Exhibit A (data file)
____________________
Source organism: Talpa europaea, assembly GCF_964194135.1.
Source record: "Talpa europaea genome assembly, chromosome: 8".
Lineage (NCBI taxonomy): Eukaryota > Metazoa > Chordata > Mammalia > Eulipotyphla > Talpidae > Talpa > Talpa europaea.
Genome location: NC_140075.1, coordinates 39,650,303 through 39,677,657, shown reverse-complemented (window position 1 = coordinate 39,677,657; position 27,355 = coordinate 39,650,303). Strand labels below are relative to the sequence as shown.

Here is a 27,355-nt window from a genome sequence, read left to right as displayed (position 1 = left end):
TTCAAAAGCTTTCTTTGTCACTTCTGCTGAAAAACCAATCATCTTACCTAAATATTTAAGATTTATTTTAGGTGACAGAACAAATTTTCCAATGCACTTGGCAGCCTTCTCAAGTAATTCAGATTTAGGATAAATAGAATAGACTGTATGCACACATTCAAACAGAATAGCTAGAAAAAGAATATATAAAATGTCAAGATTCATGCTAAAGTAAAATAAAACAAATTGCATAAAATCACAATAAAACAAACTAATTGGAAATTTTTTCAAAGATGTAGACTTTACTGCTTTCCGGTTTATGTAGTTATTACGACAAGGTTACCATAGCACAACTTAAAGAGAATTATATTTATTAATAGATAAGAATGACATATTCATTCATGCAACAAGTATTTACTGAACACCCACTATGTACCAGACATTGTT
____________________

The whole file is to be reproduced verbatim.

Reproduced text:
Source organism: Talpa europaea, assembly GCF_964194135.1.
Source record: "Talpa europaea genome assembly, chromosome: 8".
Lineage (NCBI taxonomy): Eukaryota > Metazoa > Chordata > Mammalia > Eulipotyphla > Talpidae > Talpa > Talpa europaea.
Genome location: NC_140075.1, coordinates 39,650,303 through 39,677,657, shown reverse-complemented (window position 1 = coordinate 39,677,657; position 27,355 = coordinate 39,650,303). Strand labels below are relative to the sequence as shown.

Here is a 27,355-nt window from a genome sequence, read left to right as displayed (position 1 = left end):
TTCAAAAGCTTTCTTTGTCACTTCTGCTGAAAAACCAATCATCTTACCTAAATATTTAAGATTTATTTTAGGTGACAGAACAAATTTTCCAATGCACTTGGCAGCCTTCTCAAGTAATTCAGATTTAGGATAAATAGAATAGACTGTATGCACACATTCAAACAGAATAGCTAGAAAAAGAATATATAAAATGTCAAGATTCATGCTAAAGTAAAATAAAACAAATTGCATAAAATCACAATAAAACAAACTAATTGGAAATTTTTTCAAAGATGTAGACTTTACTGCTTTCCGGTTTATGTAGTTATTACGACAAGGTTACCATAGCACAACTTAAAGAGAATTATATTTATTAATAGATAAGAATGACATATTCATTCATGCAACAAGTATTTACTGAACACCCACTATGTACCAGACATTGTT